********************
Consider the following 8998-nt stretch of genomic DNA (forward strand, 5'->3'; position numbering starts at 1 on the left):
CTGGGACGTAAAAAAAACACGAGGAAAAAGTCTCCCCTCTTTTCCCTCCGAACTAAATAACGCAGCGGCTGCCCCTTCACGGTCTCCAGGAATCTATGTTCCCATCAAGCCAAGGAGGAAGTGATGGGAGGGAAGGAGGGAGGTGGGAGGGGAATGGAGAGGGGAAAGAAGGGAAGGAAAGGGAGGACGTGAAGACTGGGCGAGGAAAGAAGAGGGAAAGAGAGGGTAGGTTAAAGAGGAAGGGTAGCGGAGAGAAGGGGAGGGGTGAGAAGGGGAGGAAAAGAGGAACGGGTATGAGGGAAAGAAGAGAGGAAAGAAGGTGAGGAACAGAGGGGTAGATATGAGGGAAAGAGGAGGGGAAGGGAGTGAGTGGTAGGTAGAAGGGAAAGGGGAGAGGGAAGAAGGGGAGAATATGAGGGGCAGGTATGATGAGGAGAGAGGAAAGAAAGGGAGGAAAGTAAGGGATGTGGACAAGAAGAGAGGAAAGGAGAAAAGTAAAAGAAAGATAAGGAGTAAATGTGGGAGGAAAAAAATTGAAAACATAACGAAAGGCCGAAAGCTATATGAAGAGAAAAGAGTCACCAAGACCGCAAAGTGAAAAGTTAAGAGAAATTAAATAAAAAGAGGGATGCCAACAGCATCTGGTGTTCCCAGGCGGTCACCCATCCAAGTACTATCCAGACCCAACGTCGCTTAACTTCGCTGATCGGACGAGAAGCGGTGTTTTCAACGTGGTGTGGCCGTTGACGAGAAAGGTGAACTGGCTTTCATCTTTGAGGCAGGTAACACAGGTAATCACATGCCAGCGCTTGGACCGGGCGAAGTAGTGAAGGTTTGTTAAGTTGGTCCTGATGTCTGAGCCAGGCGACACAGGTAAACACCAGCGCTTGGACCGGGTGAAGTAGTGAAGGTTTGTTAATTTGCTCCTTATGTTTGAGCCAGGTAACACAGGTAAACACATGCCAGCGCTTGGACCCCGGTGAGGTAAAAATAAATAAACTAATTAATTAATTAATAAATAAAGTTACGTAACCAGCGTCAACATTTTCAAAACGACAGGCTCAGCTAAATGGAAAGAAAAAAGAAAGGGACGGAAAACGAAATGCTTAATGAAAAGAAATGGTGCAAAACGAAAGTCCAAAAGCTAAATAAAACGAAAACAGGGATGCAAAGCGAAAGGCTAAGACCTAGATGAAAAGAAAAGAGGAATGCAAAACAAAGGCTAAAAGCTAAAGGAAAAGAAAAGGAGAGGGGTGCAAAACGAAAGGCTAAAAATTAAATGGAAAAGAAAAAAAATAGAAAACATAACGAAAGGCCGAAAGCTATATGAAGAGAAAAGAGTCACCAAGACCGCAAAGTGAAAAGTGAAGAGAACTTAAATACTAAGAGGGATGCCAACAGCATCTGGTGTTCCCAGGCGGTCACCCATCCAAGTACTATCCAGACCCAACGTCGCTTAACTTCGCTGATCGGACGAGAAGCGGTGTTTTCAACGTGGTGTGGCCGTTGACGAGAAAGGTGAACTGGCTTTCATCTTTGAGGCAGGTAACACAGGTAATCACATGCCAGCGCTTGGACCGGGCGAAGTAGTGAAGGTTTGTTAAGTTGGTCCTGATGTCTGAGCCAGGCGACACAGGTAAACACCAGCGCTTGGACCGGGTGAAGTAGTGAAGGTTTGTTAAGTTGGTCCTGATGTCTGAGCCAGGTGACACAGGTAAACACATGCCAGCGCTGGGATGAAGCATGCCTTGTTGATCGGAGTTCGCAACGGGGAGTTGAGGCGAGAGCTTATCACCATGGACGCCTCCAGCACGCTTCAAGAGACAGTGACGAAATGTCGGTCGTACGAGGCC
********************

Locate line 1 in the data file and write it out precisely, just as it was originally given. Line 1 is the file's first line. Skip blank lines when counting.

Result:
Consider the following 8998-nt stretch of genomic DNA (forward strand, 5'->3'; position numbering starts at 1 on the left):